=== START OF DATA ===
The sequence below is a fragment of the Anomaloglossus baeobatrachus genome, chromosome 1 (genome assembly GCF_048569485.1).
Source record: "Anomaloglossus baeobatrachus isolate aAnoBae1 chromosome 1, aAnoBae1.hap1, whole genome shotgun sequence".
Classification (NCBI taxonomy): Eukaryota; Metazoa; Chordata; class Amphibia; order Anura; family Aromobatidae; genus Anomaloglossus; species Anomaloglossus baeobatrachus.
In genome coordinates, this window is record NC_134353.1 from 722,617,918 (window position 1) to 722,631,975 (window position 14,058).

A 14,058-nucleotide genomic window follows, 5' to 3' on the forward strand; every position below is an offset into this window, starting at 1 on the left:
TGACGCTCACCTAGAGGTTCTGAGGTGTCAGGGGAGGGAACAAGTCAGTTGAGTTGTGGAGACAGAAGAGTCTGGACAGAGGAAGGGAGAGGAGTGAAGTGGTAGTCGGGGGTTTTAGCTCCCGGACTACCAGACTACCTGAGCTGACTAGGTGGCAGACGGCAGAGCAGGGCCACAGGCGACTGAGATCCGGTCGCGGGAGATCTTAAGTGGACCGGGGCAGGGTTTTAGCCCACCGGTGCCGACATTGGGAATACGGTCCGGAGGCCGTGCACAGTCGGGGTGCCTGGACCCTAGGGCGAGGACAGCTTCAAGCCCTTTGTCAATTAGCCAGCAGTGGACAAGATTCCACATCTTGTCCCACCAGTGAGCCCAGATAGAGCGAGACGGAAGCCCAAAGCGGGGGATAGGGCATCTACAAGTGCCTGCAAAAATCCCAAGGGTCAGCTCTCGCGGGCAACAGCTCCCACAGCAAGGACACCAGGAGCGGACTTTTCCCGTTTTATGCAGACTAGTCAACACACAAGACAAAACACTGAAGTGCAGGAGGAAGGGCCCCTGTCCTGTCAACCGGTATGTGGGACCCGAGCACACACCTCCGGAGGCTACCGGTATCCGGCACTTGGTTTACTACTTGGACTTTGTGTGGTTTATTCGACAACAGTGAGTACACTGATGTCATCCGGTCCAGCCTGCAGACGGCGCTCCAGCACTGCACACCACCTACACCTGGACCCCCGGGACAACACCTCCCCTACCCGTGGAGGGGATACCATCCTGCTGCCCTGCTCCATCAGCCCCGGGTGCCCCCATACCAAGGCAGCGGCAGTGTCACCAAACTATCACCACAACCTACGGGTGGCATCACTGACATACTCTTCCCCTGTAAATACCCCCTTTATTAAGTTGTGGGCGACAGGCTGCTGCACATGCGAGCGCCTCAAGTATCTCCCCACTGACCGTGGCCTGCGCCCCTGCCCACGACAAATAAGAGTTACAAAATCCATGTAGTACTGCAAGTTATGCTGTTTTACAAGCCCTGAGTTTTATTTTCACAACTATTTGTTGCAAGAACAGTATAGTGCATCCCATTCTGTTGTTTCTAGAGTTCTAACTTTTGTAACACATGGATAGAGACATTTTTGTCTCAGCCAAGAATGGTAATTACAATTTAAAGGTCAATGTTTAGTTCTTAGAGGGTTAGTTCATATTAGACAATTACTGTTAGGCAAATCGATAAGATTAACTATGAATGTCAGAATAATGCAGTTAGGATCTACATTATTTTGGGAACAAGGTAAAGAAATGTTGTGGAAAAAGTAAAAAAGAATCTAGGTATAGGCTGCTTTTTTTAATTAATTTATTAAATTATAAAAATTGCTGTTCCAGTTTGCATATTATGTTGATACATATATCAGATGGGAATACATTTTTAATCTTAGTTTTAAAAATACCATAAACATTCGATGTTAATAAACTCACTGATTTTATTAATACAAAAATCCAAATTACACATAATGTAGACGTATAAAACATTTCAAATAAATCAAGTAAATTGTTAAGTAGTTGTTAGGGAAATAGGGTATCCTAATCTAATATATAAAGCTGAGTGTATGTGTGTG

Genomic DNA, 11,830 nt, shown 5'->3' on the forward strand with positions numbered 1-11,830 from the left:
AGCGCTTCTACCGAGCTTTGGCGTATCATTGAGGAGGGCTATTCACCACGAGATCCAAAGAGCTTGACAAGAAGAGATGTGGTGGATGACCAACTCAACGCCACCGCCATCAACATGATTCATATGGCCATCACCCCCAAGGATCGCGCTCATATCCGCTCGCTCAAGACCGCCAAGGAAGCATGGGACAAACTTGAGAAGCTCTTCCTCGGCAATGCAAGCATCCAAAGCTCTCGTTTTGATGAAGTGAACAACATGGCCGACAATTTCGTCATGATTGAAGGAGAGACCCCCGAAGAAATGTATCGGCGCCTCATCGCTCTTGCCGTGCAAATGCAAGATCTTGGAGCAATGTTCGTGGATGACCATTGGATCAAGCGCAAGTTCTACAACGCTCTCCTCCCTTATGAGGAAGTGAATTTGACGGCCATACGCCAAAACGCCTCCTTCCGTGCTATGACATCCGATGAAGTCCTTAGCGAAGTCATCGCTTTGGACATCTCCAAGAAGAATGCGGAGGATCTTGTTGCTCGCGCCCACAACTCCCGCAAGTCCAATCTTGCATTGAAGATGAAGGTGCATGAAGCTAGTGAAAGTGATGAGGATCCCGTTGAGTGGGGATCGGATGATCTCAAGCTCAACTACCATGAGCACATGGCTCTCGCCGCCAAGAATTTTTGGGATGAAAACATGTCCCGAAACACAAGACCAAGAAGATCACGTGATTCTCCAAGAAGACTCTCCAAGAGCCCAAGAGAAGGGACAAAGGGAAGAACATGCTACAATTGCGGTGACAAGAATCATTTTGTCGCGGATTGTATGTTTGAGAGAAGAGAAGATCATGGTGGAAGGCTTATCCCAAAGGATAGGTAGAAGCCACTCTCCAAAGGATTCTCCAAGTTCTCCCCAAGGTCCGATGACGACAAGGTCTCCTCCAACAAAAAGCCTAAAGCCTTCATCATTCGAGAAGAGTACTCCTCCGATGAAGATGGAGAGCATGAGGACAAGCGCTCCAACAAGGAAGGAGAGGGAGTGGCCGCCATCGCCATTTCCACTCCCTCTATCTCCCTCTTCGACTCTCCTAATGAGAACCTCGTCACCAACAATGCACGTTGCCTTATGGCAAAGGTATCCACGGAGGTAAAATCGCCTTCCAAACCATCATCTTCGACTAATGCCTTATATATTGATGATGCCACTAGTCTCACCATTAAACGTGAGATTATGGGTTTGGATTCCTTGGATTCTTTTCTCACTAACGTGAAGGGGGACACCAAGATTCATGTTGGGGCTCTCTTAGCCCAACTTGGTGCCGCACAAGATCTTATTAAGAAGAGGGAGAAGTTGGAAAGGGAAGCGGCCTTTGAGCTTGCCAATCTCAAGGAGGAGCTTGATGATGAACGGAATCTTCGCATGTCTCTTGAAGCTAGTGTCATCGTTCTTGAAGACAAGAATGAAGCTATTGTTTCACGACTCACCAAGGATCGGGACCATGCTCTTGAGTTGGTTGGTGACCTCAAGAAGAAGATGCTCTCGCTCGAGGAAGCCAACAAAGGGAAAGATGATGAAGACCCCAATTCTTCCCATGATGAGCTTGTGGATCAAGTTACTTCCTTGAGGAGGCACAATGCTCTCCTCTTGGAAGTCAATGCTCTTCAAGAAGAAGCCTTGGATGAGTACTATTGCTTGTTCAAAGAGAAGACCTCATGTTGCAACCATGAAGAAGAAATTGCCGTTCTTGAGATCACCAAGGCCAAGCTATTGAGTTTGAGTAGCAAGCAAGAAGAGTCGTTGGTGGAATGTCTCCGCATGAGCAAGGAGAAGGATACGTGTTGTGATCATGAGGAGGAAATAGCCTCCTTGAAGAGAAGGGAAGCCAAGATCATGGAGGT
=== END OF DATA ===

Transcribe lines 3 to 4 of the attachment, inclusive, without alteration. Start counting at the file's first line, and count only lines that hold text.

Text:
Classification (NCBI taxonomy): Eukaryota; Metazoa; Chordata; class Amphibia; order Anura; family Aromobatidae; genus Anomaloglossus; species Anomaloglossus baeobatrachus.
In genome coordinates, this window is record NC_134353.1 from 722,617,918 (window position 1) to 722,631,975 (window position 14,058).